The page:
Huddled over a table, a man carefully applies the finishing touches to an unflattering portrait of Muammar Gaddafi. With his unruly hair, broad jaw and drooping eyes, the reviled dictator is a caricaturist's dream.
At the "Free Libya" headquarters, the walls are now festooned with pictures of Colonel Gaddafi: some depict the glowering leader with horns, others with fangs, and one as a gorilla scratching the back of his son, Saif. Irreverent and slightly malicious, the images encapsulate the spirit of a people liberated from a 42-year dictatorship.
It was here in front of the courthouse, facing the Mediterranean, that peaceful protests against the regime started, culminating in a bloody battle for control of Benghazi, the regional capital of the east. But the protesters' initial euphoria is giving way to frustrations and doubts as the Libyan leader proves difficult to shift.
As Hefa, a Benghazi architect, puts it: "I told my parents at the beginning: either he [Gaddafi] will go in one week, or this country will be divided." A divided Libya is the opposition's nightmare, the rebels claim. Posters proclaim: "Libya one body, Tripoli its heart."
Indeed, walking along the promenade, one might find it difficult to believe that Benghazi residents fear failure. The atmosphere is festive. Volunteers thrust sandwiches into the hands of passers-by, Libyans drape the revolutionary flag around their shoulders, while children crawl over an abandoned tank – all this against a constant refrain of over-excited gunfire.
But against this backdrop, there is an undercurrent of unease. There are those who view this as a fight to the death – Colonel Gaddafi is not a man to view betrayal kindly – while others, mainly the wealthier classes, see their lifestyles slipping away from them as the city descends into chaos.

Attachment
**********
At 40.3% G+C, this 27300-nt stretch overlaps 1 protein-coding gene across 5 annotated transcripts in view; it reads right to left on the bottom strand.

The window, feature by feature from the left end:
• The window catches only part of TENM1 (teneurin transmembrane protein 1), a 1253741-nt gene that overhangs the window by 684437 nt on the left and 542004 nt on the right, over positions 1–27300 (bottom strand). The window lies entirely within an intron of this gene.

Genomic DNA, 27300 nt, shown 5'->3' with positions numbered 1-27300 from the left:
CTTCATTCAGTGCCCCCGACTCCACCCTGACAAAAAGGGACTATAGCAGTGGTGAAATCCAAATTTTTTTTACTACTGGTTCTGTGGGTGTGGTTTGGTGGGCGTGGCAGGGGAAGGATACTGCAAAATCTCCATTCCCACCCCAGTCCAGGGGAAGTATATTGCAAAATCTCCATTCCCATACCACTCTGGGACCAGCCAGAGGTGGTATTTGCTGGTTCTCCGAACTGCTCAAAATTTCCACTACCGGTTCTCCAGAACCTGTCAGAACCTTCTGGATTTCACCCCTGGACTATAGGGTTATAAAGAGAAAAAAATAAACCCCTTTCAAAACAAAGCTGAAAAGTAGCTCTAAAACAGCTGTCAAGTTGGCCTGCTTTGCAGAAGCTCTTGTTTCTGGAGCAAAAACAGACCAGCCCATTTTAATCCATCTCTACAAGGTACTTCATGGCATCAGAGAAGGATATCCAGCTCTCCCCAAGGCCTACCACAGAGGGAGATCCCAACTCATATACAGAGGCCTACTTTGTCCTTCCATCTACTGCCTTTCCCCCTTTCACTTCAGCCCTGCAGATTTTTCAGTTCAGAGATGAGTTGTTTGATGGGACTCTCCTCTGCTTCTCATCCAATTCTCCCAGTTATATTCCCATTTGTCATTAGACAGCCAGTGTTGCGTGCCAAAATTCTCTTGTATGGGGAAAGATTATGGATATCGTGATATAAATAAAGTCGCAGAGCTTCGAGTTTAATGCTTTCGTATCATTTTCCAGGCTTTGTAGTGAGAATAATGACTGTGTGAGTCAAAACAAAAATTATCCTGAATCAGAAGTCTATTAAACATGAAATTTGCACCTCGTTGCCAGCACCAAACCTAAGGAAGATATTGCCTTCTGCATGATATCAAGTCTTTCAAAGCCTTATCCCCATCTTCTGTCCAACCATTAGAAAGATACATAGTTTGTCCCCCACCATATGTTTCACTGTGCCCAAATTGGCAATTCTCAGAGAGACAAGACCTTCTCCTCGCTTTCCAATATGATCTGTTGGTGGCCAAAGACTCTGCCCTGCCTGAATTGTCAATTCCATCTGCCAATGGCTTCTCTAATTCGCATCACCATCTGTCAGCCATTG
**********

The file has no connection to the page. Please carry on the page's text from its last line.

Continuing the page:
Shops remain largely shuttered while banks operate on a skeleton timetable. Schools and universities remain closed.
A large number of people are now armed, and the city has been flooded with criminals let loose after the prisons were opened, allegedly by the regime. Eastern Libya may have been freed, but there are still few jobs, money is getting scarce and there is certainly little security.
Speculation is mounting that regime supporters in Benghazi who have kept a low profile are gaining in confidence.
When a massive explosion at a munitions dump near Benghazi killed at least 17 firefighters at the weekend, locals immediately jumped to the conclusion that it was the work of regime loyalists.
Just a few kilometres from the scene of the explosion, emotions were running high. When Western journalists attempting to get close to the scene of the blast refused to follow an escort into an unlit side street, the driver of the front vehicle shouted: "If you don't follow me, I'll shoot you!"
An incident was averted, but it was clear that hostility is on the rise. With the eyes of the world now focused on Libya, some feel frustrated that there is still no international reaction. The West has not answered the opposition's appeal for targeted air strikes against regime strongholds. "The Europeans and the United States – what are they waiting for?" asks Najah Kablan, a school inspector. "When they wanted to [get rid of Iraqi leader] Saddam [Hussein], they acted immediately. What are they waiting for?"
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